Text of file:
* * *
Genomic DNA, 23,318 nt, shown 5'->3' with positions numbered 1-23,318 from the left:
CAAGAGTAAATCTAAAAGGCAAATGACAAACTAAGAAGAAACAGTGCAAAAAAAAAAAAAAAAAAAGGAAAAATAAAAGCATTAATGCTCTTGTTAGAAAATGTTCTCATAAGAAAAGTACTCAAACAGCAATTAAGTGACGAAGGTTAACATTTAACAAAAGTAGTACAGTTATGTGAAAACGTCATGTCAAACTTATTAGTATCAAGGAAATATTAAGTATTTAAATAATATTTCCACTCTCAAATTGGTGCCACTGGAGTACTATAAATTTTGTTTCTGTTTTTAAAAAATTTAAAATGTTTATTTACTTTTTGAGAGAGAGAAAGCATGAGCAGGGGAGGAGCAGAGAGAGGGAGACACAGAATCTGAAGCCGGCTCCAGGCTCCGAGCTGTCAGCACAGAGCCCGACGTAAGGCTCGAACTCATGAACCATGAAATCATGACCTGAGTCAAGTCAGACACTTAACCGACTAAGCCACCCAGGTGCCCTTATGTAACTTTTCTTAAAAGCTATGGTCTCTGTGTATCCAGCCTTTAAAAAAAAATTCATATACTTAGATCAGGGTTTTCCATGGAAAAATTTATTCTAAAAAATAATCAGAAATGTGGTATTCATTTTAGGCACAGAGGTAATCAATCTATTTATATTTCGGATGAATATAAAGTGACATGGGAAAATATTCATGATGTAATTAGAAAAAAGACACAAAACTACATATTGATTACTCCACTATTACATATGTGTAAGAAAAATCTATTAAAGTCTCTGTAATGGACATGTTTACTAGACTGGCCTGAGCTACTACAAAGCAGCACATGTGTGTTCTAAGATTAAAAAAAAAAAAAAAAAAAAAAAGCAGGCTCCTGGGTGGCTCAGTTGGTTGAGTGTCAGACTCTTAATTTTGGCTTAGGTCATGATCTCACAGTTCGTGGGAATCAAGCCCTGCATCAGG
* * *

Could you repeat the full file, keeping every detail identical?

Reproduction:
Genomic DNA, 23,318 nt, shown 5'->3' with positions numbered 1-23,318 from the left:
CAAGAGTAAATCTAAAAGGCAAATGACAAACTAAGAAGAAACAGTGCAAAAAAAAAAAAAAAAAAAGGAAAAATAAAAGCATTAATGCTCTTGTTAGAAAATGTTCTCATAAGAAAAGTACTCAAACAGCAATTAAGTGACGAAGGTTAACATTTAACAAAAGTAGTACAGTTATGTGAAAACGTCATGTCAAACTTATTAGTATCAAGGAAATATTAAGTATTTAAATAATATTTCCACTCTCAAATTGGTGCCACTGGAGTACTATAAATTTTGTTTCTGTTTTTAAAAAATTTAAAATGTTTATTTACTTTTTGAGAGAGAGAAAGCATGAGCAGGGGAGGAGCAGAGAGAGGGAGACACAGAATCTGAAGCCGGCTCCAGGCTCCGAGCTGTCAGCACAGAGCCCGACGTAAGGCTCGAACTCATGAACCATGAAATCATGACCTGAGTCAAGTCAGACACTTAACCGACTAAGCCACCCAGGTGCCCTTATGTAACTTTTCTTAAAAGCTATGGTCTCTGTGTATCCAGCCTTTAAAAAAAAATTCATATACTTAGATCAGGGTTTTCCATGGAAAAATTTATTCTAAAAAATAATCAGAAATGTGGTATTCATTTTAGGCACAGAGGTAATCAATCTATTTATATTTCGGATGAATATAAAGTGACATGGGAAAATATTCATGATGTAATTAGAAAAAAGACACAAAACTACATATTGATTACTCCACTATTACATATGTGTAAGAAAAATCTATTAAAGTCTCTGTAATGGACATGTTTACTAGACTGGCCTGAGCTACTACAAAGCAGCACATGTGTGTTCTAAGATTAAAAAAAAAAAAAAAAAAAAAAAGCAGGCTCCTGGGTGGCTCAGTTGGTTGAGTGTCAGACTCTTAATTTTGGCTTAGGTCATGATCTCACAGTTCGTGGGAATCAAGCCCTGCATCAGG